Paul Prestopino

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Paul Prestopino in 2016.

Paul Prestopino (Sept. 20, 1939 - Jul. 16, 2023) was a multi-instrumental musician and an audio engineer from the artist colony in Roosevelt, New Jersey, and the son of artist Gregorio Prestopino.[1] In 1958 -1959, Paul Prestopino played on Sunday afternoons in Washington Square Park in New York City's Greenwich Village with the Greenbriar Boys. He left the Greenbriar Boys before they became nationally known to serve as an accompanist for the Chad Mitchell Trio, and he also played behind Peter, Paul & Mary for at least fifteen years.[2]

Prestopino worked from 1970 until 1989 was as a technician with the Record Plant Remote (the Record Plant's studio-on-wheels), where he served as a sound engineer[3] for mainstream musicians in several musical genres.[4] Although not a regular studio musician, he was known in the industry as a skilled accompanist, and due to his availability at the venue of many non-studio recordings (where he always brought instruments with him), Prestopino was frequently tapped to add a track or accompaniment whenever certain stringed instruments were desired. He was given credit on multiple hit records by bands and singers such as Aerosmith, Rick Derringer, Alice Cooper, Pete Seeger, John Denver[5], Tom Paxton, and Judy Collins, to name a few.[6][7] On these recordings, he played (mostly) various fretted instruments including guitar, banjo, dobro and mandolin.

In the second half of his life, Prestopino regularly performed live in small musical venues within driving range of his home, including the New Jersey Folk Festival and Howell Living History Farm[8], where he typically appeared with Jugtown Mountain String Band[9]. Prestopino usually attended Banjofest, the annual reunion of musicians who used to play in the park in the 1950s and ’60s, held in Washington Square Park, New York City.[10] He performed annually for many years at the New England Folk Festival in Boston with his English Country Dance band (called Hold the Mustard). For 37 years, he played annually in the Roosevelt String Band in an always-sold-out, intimate concert at the Roosevelt Town Hall that included many accomplished musicians of all ages (such as Kai Altair) from the Roosevelt community[11]. He also played regularly for contra-dances at Princeton Country Dancers (the contra-dance in Princeton, New Jersey) and acted as a sound and maintenance engineer, as well as a musician, for their open bands. At all these venues, Prestopino enjoyed jamming happily with a wide variety of musicians of all experience levels and playing styles. He was a great lover of traditional string band music in either old-time jams or bluegrass jams.

Prestopino composed several traditional-sounding tunes for stringed instruments.[12][13]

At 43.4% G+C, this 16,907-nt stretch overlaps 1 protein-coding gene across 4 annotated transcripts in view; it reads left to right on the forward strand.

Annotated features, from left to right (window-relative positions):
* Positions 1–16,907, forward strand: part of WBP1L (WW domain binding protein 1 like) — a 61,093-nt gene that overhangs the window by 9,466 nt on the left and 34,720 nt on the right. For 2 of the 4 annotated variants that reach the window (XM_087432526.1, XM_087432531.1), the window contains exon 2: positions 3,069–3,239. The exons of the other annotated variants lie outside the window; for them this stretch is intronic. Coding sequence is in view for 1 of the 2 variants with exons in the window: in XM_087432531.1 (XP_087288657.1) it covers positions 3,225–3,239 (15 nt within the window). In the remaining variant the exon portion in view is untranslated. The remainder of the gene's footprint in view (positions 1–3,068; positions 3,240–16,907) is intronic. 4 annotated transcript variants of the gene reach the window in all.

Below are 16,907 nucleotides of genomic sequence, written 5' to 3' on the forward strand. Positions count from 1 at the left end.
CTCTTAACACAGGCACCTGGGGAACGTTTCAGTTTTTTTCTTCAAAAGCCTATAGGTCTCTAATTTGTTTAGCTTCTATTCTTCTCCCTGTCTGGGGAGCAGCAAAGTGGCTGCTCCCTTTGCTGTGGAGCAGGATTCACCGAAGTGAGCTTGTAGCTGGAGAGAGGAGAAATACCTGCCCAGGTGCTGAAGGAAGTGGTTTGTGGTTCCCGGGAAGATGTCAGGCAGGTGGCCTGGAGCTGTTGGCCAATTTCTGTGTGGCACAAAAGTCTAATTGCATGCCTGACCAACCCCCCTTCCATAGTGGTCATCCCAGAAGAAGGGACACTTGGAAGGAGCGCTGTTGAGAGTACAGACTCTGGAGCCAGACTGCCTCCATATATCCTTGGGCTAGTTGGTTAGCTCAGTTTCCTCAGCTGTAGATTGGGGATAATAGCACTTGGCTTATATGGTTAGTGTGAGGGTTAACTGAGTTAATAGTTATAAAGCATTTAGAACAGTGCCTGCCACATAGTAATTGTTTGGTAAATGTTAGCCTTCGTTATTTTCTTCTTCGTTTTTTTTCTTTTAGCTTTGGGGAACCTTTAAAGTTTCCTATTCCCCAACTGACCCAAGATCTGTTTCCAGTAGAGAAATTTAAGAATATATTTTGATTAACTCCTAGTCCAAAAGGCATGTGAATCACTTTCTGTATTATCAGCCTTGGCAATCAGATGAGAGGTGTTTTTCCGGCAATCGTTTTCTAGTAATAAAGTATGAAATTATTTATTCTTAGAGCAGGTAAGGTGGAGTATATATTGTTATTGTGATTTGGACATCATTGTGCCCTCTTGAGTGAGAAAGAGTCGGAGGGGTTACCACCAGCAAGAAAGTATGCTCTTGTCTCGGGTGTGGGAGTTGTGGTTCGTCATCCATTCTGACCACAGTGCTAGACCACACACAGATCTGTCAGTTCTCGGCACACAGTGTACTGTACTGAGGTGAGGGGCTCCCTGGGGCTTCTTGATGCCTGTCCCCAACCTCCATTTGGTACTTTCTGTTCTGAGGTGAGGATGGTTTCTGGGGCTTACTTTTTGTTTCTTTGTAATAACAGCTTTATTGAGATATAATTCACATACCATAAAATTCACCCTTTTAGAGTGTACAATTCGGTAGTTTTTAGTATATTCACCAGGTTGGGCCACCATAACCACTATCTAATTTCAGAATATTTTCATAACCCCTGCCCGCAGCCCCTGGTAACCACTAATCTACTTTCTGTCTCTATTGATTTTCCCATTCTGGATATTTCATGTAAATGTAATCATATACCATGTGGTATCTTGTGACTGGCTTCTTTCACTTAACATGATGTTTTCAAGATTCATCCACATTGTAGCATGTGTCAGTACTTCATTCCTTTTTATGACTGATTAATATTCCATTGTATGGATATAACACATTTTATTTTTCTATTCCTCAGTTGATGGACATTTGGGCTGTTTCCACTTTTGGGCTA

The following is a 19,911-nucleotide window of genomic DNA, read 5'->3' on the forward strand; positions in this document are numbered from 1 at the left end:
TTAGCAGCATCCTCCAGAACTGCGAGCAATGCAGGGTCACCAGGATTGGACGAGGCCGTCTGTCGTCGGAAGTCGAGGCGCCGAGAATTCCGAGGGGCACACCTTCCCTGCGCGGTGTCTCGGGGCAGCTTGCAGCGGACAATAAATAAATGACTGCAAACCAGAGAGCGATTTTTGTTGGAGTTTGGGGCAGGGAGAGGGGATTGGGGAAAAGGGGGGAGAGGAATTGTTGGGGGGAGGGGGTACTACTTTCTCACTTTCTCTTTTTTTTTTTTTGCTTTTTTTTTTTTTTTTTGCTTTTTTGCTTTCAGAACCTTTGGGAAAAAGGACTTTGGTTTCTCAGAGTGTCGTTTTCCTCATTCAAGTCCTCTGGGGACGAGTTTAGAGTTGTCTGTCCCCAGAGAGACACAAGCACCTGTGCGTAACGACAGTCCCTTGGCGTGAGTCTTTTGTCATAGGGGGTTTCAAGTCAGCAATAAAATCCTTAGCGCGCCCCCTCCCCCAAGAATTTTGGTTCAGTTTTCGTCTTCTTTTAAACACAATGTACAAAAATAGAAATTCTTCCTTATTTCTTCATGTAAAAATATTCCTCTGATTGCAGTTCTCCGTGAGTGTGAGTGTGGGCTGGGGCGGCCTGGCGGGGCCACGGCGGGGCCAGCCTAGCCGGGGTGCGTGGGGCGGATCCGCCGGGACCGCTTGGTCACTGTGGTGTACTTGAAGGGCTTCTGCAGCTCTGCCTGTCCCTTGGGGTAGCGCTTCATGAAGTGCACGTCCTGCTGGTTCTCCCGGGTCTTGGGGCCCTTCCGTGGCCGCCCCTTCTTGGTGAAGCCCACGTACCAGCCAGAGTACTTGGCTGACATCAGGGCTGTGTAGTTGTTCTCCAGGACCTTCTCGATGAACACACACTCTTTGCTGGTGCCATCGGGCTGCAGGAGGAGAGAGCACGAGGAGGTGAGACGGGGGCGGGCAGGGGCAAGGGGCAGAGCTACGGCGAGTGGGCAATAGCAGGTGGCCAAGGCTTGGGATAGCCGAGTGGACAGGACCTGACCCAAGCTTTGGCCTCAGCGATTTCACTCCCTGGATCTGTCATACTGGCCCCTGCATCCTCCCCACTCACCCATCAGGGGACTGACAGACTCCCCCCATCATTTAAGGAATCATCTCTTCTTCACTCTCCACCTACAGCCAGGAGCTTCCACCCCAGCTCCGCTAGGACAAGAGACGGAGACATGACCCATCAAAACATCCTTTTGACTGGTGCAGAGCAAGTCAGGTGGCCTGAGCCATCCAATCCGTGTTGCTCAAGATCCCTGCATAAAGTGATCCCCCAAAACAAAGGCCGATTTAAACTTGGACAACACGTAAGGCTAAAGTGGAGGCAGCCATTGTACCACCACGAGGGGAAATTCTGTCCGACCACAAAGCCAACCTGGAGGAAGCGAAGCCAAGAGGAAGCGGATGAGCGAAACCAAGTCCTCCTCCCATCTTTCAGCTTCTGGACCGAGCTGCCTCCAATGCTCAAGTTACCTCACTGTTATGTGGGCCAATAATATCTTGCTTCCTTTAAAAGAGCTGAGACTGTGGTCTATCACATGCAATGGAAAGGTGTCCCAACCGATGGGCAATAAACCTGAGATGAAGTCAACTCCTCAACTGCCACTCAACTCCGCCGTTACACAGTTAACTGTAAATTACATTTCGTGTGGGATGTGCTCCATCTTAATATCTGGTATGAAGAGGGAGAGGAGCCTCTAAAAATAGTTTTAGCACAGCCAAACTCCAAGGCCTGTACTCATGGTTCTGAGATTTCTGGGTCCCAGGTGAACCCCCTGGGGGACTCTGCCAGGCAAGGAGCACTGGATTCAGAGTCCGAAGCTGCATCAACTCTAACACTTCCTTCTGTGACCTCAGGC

In 2019, he recorded a bluegrass album as a member of the Magnolia String String Band.[14]


  1. Paul Prestopino Passes, obituary in Bluegrass Today posted on July 20, 2023 by Richard D. Smith. Last access 7/24/2023.
  2. Paul Prestopino bio on the Roosevelt Arts Project website.
  3. Presto’s “Imaginative” ADT Chango from the Record Plant Diaries, Jul. 13, 2021, referring to an ingenious rig-up Paul Prestopino created in July of 1971.
  4. The Friends of Record Plant NYC FB group announce the passing of longtime Record Plant maintenance tech and master musician Paul “Presto” Prestopino. by The Record Plant Diaries staff on Facebook, July 17, 2023.
  5. Paul Prestopino first contributed guitar and mandolin accompaniment to John Denver's Rhymes & Reasons album in 1969, and he also is credited for playing on eight subsequent album releases of works by John Denver, including Take Me to Tomorrow and Aerie_(album), as per the list of credits on AllMusic, per the album liner notes, and per the articles about the albums in Wikipedia.
  6. Paul Prestopino's List of Credits from 1962 to 2018 on, last access 7/23/2023.
  7. List of 58 recording credits from 1963 to 2015 on, last access 7/23/2023.
  8. Blackberry Blossom, by the Jugtown Mountain String Band] on Youtube featuring Paul Prestopino, August 25, 2018 at the Howell Living History Farm. Last access 7/24/2023.
  9. Google image search on Jugtown Mountain String Band shows dozens of photos of the band playing at local New Jersey venues over the years, all with Paul Prestopino in his signature colored overalls and mismatched socks, on stage and surrounded by his array of fretted instruments.
  10. Scoopy's Noteebook, Week of Oct. 5, 2017 report on the AM*NY website, Oct. 5, 2017, includes two photographs of Paul Prestopino in Washington Square Park at the Banjofest reunion of musicians who used to play in the park in the 1950s and ’60s.
  11. The Roosevelt String Band-35 Years On.... Roosevelt Arts Project (2023-01-31).
  12. Paul Prestopino, Banjo at State of the Arts, NJ, where Paul Prestopino gave State of the Arts a special mini-concert of one of his own compositions, “Weymann’s March” , in 2020.
  13. The tune repository for the Princeton Country Dancer's pickup band has notation for seven tunes composed by Paul Prestopino, including reels "Cats on the Ceiling", "Killer Bees", "On the Road" and "Southern Spy"; jigs "Hold the Mustard" and "Jugtown Jig"; and waltz "The Fools".
  14. Wrong Side of the Rain – Magnolia Street String Band review by Lee Zimmerman on Bluegrass today, March 3, 2020. Last access 7/24/2023.